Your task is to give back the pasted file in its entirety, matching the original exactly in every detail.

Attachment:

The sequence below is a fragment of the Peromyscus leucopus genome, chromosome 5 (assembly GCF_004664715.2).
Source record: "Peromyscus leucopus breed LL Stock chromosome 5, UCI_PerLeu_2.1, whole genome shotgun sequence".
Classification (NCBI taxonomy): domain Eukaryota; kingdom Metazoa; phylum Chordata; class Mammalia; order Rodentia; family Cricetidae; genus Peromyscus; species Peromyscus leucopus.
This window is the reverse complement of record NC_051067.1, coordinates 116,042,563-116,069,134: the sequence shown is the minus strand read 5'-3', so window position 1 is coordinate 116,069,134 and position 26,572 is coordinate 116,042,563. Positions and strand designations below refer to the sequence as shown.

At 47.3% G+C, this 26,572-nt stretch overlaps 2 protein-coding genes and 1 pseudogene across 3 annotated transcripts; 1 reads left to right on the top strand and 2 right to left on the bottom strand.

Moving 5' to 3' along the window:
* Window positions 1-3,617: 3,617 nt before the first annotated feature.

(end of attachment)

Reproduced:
The sequence below is a fragment of the Peromyscus leucopus genome, chromosome 5 (assembly GCF_004664715.2).
Source record: "Peromyscus leucopus breed LL Stock chromosome 5, UCI_PerLeu_2.1, whole genome shotgun sequence".
Classification (NCBI taxonomy): domain Eukaryota; kingdom Metazoa; phylum Chordata; class Mammalia; order Rodentia; family Cricetidae; genus Peromyscus; species Peromyscus leucopus.
This window is the reverse complement of record NC_051067.1, coordinates 116,042,563-116,069,134: the sequence shown is the minus strand read 5'-3', so window position 1 is coordinate 116,069,134 and position 26,572 is coordinate 116,042,563. Positions and strand designations below refer to the sequence as shown.

At 47.3% G+C, this 26,572-nt stretch overlaps 2 protein-coding genes and 1 pseudogene across 3 annotated transcripts; 1 reads left to right on the top strand and 2 right to left on the bottom strand.

Moving 5' to 3' along the window:
* Window positions 1-3,617: 3,617 nt before the first annotated feature.